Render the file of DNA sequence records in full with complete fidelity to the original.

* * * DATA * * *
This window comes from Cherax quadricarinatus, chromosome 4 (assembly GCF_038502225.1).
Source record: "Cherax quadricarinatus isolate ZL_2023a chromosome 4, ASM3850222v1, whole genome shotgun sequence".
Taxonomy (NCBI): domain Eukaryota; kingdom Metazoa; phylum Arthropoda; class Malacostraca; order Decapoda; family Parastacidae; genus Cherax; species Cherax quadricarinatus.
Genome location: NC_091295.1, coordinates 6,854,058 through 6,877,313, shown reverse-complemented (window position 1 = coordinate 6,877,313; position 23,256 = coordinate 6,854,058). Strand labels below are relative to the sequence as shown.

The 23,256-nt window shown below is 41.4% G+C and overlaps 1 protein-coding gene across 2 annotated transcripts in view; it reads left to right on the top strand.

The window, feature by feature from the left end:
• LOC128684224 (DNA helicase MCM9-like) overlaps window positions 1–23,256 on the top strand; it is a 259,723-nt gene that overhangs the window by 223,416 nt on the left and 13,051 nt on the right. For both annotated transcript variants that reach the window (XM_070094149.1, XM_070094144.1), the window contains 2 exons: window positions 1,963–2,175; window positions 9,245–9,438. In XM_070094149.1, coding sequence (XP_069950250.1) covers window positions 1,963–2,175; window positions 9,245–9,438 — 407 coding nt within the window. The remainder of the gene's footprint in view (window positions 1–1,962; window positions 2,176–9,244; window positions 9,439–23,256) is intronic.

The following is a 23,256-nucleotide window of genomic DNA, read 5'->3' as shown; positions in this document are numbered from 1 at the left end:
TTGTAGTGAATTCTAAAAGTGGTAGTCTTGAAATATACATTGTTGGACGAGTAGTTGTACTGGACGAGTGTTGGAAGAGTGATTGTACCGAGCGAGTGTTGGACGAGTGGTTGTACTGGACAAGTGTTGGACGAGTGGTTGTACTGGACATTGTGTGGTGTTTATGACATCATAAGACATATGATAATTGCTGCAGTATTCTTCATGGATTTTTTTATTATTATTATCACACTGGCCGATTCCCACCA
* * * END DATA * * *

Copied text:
This window comes from Cherax quadricarinatus, chromosome 4 (assembly GCF_038502225.1).
Source record: "Cherax quadricarinatus isolate ZL_2023a chromosome 4, ASM3850222v1, whole genome shotgun sequence".
Taxonomy (NCBI): domain Eukaryota; kingdom Metazoa; phylum Arthropoda; class Malacostraca; order Decapoda; family Parastacidae; genus Cherax; species Cherax quadricarinatus.
Genome location: NC_091295.1, coordinates 6,854,058 through 6,877,313, shown reverse-complemented (window position 1 = coordinate 6,877,313; position 23,256 = coordinate 6,854,058). Strand labels below are relative to the sequence as shown.

The 23,256-nt window shown below is 41.4% G+C and overlaps 1 protein-coding gene across 2 annotated transcripts in view; it reads left to right on the top strand.

The window, feature by feature from the left end:
• LOC128684224 (DNA helicase MCM9-like) overlaps window positions 1–23,256 on the top strand; it is a 259,723-nt gene that overhangs the window by 223,416 nt on the left and 13,051 nt on the right. For both annotated transcript variants that reach the window (XM_070094149.1, XM_070094144.1), the window contains 2 exons: window positions 1,963–2,175; window positions 9,245–9,438. In XM_070094149.1, coding sequence (XP_069950250.1) covers window positions 1,963–2,175; window positions 9,245–9,438 — 407 coding nt within the window. The remainder of the gene's footprint in view (window positions 1–1,962; window positions 2,176–9,244; window positions 9,439–23,256) is intronic.

The following is a 23,256-nucleotide window of genomic DNA, read 5'->3' as shown; positions in this document are numbered from 1 at the left end:
TTGTAGTGAATTCTAAAAGTGGTAGTCTTGAAATATACATTGTTGGACGAGTAGTTGTACTGGACGAGTGTTGGAAGAGTGATTGTACCGAGCGAGTGTTGGACGAGTGGTTGTACTGGACAAGTGTTGGACGAGTGGTTGTACTGGACATTGTGTGGTGTTTATGACATCATAAGACATATGATAATTGCTGCAGTATTCTTCATGGATTTTTTTATTATTATTATCACACTGGCCGATTCCCACCA